Having not read the book, I was able to judge the movie on it's own merits and even with the twists and turns that each point in time took the various characters,my concentration was finely tuned and my interest engaged all the way though. Yes, the visuals were amazing but it was the various plights that this set of traveling souls had to face and the connections each experience had upon their individual journeys that kept me in my seat:

Watching the evolution of certain souls,such as the ones played by Tom Hanks who started off as a bad guy and ended being a hero,was a key component to unraveling the various ties that bound more than one character to their moments in time.
I also enjoyed the numerous incarnations portrayed by Halle Berry(who I am more than willing to forgive Catwoman for,after this). Many of her characters were supporting players who didn't engage directly in the main action of their moments but over time, she became a major game changer.

 With her different selves showing up in one way or another to be part of the path that the Hanks personae were on ,you could see that each of them were meant to change the other life at some point and while they weren't the only pair of star crossed players intended to intersect in this interlocking framework,their final piece of the story puzzle clicked it just right for all.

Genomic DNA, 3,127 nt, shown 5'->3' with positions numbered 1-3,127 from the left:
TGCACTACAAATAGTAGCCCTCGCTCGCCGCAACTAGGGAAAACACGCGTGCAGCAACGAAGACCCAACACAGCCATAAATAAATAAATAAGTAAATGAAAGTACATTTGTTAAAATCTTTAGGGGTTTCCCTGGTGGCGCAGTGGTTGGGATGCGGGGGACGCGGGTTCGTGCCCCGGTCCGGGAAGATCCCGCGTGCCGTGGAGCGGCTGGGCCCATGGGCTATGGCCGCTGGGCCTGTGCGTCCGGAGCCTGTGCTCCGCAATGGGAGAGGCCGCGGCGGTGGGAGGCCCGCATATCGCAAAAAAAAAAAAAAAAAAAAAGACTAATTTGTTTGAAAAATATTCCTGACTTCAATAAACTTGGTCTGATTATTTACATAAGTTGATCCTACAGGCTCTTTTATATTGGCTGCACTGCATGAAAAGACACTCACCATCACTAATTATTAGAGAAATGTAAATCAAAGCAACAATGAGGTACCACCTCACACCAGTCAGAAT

For me,however,the most moving part of the film was the tale of Somni-451,a clone in a futuristic Korea(played by Doona Bae) who became the face of a revolution. Her gentle reawakening from obedient "fabricant" waitress to earnest lover and then the voice of compassion for many generations to come was incredibly beautiful to behold.

I know that some folks were concerned about the make-up applied to some of the Caucasian actors in this section,however, none of them were doing broad insulting stereotypes or taking away parts that could have gone to others. Since the characters were meant to be reincarnated souls,having the same actors change race and gender over time was crucial to the plot(not to mention a standard trope in reincarnation stories). Honestly, all I saw was a sadly tender story of a doomed romance:

As I said earlier, I haven't read the book and was daunted by doing so mainly because all of the praise heaped upon it from critics and fans alike seemed to be more about the technique(stories set in different genres told at various points along the way) of the plot rather than the plot itself.